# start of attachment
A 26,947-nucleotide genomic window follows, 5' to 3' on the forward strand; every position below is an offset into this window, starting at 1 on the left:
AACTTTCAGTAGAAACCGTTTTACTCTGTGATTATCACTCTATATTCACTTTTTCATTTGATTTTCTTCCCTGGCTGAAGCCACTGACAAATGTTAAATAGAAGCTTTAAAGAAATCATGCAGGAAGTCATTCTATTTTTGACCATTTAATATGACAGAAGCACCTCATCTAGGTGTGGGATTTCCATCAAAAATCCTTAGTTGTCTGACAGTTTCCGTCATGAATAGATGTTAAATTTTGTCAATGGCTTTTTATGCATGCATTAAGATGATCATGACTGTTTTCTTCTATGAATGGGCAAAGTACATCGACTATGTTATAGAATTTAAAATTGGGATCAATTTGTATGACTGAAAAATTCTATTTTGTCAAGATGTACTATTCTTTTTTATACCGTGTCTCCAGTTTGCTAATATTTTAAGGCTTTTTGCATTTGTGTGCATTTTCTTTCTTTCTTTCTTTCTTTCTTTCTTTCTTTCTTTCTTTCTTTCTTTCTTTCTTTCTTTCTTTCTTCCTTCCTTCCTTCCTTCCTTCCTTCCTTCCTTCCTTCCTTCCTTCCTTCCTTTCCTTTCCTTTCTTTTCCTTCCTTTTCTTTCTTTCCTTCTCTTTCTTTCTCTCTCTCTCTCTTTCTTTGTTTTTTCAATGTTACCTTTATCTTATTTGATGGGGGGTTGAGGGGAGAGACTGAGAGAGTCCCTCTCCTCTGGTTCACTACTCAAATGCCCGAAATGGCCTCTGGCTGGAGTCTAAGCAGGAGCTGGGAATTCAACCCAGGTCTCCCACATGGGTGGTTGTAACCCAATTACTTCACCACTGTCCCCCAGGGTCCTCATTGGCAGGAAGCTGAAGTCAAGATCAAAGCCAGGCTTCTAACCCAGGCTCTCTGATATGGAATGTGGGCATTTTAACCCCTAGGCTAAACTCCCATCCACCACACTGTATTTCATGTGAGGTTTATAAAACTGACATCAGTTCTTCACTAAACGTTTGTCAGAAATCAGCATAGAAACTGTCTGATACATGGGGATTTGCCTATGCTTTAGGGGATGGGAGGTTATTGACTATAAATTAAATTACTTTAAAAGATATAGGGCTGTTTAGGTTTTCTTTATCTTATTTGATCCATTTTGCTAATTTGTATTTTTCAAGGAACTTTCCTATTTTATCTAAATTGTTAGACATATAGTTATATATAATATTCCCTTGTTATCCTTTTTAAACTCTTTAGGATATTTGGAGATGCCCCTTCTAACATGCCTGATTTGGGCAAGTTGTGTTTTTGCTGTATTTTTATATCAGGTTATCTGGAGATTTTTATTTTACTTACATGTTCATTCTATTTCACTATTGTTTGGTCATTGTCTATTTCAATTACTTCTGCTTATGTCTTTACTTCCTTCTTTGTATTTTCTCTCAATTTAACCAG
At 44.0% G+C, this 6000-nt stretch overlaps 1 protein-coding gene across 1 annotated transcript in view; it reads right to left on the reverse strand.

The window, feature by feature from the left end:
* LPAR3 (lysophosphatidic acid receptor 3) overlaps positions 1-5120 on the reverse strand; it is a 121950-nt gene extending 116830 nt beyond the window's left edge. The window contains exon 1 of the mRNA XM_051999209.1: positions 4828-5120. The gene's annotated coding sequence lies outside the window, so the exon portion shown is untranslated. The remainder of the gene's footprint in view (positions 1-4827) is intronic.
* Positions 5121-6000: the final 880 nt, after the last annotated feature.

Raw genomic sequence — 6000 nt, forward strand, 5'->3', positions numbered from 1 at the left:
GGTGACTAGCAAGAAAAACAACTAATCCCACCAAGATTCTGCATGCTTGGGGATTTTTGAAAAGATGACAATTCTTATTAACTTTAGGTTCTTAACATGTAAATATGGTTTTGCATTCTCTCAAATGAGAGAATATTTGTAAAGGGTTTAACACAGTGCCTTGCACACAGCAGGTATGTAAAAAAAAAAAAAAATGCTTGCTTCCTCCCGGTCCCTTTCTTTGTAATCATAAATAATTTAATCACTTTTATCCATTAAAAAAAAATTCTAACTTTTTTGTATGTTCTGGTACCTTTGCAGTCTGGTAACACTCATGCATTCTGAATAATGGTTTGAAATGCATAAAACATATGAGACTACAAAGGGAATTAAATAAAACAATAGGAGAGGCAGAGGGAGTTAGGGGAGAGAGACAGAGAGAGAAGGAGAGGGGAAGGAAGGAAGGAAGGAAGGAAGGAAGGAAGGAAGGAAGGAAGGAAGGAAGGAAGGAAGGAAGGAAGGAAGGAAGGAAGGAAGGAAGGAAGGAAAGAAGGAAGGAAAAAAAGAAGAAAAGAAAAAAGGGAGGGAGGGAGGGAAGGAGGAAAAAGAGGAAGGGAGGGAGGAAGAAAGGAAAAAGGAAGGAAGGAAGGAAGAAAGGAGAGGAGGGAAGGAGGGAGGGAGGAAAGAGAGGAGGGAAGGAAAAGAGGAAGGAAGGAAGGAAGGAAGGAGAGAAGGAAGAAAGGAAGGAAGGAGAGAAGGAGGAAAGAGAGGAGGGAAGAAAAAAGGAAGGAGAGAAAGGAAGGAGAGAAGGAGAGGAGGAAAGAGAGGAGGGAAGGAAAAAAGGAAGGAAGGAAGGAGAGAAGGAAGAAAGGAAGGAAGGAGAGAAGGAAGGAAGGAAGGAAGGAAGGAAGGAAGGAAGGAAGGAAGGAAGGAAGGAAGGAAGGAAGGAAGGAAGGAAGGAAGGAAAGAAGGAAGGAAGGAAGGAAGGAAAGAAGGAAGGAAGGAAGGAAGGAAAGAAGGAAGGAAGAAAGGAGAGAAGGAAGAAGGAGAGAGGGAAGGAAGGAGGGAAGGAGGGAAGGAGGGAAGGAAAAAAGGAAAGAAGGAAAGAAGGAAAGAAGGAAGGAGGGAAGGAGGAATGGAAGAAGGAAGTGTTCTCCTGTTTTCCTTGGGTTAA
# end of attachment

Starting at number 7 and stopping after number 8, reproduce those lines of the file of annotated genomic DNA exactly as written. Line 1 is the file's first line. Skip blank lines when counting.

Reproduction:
Raw genomic sequence — 6000 nt, forward strand, 5'->3', positions numbered from 1 at the left:
GGTGACTAGCAAGAAAAACAACTAATCCCACCAAGATTCTGCATGCTTGGGGATTTTTGAAAAGATGACAATTCTTATTAACTTTAGGTTCTTAACATGTAAATATGGTTTTGCATTCTCTCAAATGAGAGAATATTTGTAAAGGGTTTAACACAGTGCCTTGCACACAGCAGGTATGTAAAAAAAAAAAAAAATGCTTGCTTCCTCCCGGTCCCTTTCTTTGTAATCATAAATAATTTAATCACTTTTATCCATTAAAAAAAAATTCTAACTTTTTTGTATGTTCTGGTACCTTTGCAGTCTGGTAACACTCATGCATTCTGAATAATGGTTTGAAATGCATAAAACATATGAGACTACAAAGGGAATTAAATAAAACAATAGGAGAGGCAGAGGGAGTTAGGGGAGAGAGACAGAGAGAGAAGGAGAGGGGAAGGAAGGAAGGAAGGAAGGAAGGAAGGAAGGAAGGAAGGAAGGAAGGAAGGAAGGAAGGAAGGAAGGAAGGAAGGAAGGAAGGAAGGAAGGAAAGAAGGAAGGAAAAAAAGAAGAAAAGAAAAAAGGGAGGGAGGGAGGGAAGGAGGAAAAAGAGGAAGGGAGGGAGGAAGAAAGGAAAAAGGAAGGAAGGAAGGAAGAAAGGAGAGGAGGGAAGGAGGGAGGGAGGAAAGAGAGGAGGGAAGGAAAAGAGGAAGGAAGGAAGGAAGGAAGGAGAGAAGGAAGAAAGGAAGGAAGGAGAGAAGGAGGAAAGAGAGGAGGGAAGAAAAAAGGAAGGAGAGAAAGGAAGGAGAGAAGGAGAGGAGGAAAGAGAGGAGGGAAGGAAAAAAGGAAGGAAGGAAGGAGAGAAGGAAGAAAGGAAGGAAGGAGAGAAGGAAGGAAGGAAGGAAGGAAGGAAGGAAGGAAGGAAGGAAGGAAGGAAGGAAGGAAGGAAGGAAGGAAGGAAGGAAGGAAAGAAGGAAGGAAGGAAGGAAGGAAAGAAGGAAGGAAGGAAGGAAGGAAAGAAGGAAGGAAGAAAGGAGAGAAGGAAGAAGGAGAGAGGGAAGGAAGGAGGGAAGGAGGGAAGGAGGGAAGGAAAAAAGGAAAGAAGGAAAGAAGGAAAGAAGGAAGGAGGGAAGGAGGAATGGAAGAAGGAAGTGTTCTCCTGTTTTCCTTGGGTTAA